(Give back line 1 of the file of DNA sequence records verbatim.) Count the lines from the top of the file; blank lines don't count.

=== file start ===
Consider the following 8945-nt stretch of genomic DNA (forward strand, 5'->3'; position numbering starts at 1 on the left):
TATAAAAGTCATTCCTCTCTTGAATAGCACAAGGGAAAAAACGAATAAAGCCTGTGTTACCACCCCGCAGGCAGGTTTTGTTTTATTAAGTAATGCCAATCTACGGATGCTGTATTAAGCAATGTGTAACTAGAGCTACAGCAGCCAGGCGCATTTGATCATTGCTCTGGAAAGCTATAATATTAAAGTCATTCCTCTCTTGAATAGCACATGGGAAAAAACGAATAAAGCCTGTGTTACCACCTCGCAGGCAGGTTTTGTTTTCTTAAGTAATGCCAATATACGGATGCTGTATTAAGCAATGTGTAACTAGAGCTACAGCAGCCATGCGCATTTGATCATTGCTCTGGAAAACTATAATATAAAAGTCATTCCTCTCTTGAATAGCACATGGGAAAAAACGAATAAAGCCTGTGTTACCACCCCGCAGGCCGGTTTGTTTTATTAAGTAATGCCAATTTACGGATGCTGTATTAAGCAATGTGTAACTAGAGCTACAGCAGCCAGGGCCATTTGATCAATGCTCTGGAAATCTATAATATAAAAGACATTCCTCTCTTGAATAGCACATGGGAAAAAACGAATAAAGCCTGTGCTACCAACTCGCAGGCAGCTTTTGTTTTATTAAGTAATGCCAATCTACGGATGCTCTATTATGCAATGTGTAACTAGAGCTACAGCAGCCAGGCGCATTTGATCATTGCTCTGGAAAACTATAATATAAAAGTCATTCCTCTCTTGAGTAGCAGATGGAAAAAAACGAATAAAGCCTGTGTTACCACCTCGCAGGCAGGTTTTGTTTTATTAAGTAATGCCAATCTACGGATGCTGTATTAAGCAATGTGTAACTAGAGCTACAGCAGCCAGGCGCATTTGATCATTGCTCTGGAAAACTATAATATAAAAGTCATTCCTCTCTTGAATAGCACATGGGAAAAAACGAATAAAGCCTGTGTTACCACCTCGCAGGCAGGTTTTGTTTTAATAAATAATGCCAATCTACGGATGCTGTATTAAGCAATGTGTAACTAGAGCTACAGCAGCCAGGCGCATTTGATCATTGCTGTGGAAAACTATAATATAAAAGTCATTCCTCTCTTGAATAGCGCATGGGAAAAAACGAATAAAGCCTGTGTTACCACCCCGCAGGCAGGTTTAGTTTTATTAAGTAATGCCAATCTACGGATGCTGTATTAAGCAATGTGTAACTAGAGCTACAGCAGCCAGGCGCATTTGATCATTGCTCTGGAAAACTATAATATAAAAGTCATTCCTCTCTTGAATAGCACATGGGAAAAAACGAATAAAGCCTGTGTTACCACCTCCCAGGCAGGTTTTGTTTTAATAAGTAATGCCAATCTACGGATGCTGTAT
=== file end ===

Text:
Consider the following 8945-nt stretch of genomic DNA (forward strand, 5'->3'; position numbering starts at 1 on the left):